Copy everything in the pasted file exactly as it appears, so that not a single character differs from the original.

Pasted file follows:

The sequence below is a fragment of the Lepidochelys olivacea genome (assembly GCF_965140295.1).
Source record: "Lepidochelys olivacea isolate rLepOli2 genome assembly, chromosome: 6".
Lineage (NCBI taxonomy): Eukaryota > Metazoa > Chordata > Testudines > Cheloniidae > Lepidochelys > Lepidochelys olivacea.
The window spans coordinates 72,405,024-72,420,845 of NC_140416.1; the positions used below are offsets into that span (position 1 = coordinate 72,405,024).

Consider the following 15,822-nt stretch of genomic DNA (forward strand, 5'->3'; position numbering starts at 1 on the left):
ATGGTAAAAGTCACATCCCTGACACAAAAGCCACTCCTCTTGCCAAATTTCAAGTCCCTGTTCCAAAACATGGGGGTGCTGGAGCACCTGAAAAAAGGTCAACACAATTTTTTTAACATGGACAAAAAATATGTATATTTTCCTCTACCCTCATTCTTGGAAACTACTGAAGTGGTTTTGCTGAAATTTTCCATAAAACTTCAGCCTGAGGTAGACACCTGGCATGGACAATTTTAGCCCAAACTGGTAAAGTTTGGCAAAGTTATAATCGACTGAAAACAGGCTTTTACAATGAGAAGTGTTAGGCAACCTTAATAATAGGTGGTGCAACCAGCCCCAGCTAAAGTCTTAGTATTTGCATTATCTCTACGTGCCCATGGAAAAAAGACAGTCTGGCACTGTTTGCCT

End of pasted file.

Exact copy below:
The sequence below is a fragment of the Lepidochelys olivacea genome (assembly GCF_965140295.1).
Source record: "Lepidochelys olivacea isolate rLepOli2 genome assembly, chromosome: 6".
Lineage (NCBI taxonomy): Eukaryota > Metazoa > Chordata > Testudines > Cheloniidae > Lepidochelys > Lepidochelys olivacea.
The window spans coordinates 72,405,024-72,420,845 of NC_140416.1; the positions used below are offsets into that span (position 1 = coordinate 72,405,024).

Consider the following 15,822-nt stretch of genomic DNA (forward strand, 5'->3'; position numbering starts at 1 on the left):
ATGGTAAAAGTCACATCCCTGACACAAAAGCCACTCCTCTTGCCAAATTTCAAGTCCCTGTTCCAAAACATGGGGGTGCTGGAGCACCTGAAAAAAGGTCAACACAATTTTTTTAACATGGACAAAAAATATGTATATTTTCCTCTACCCTCATTCTTGGAAACTACTGAAGTGGTTTTGCTGAAATTTTCCATAAAACTTCAGCCTGAGGTAGACACCTGGCATGGACAATTTTAGCCCAAACTGGTAAAGTTTGGCAAAGTTATAATCGACTGAAAACAGGCTTTTACAATGAGAAGTGTTAGGCAACCTTAATAATAGGTGGTGCAACCAGCCCCAGCTAAAGTCTTAGTATTTGCATTATCTCTACGTGCCCATGGAAAAAAGACAGTCTGGCACTGTTTGCCT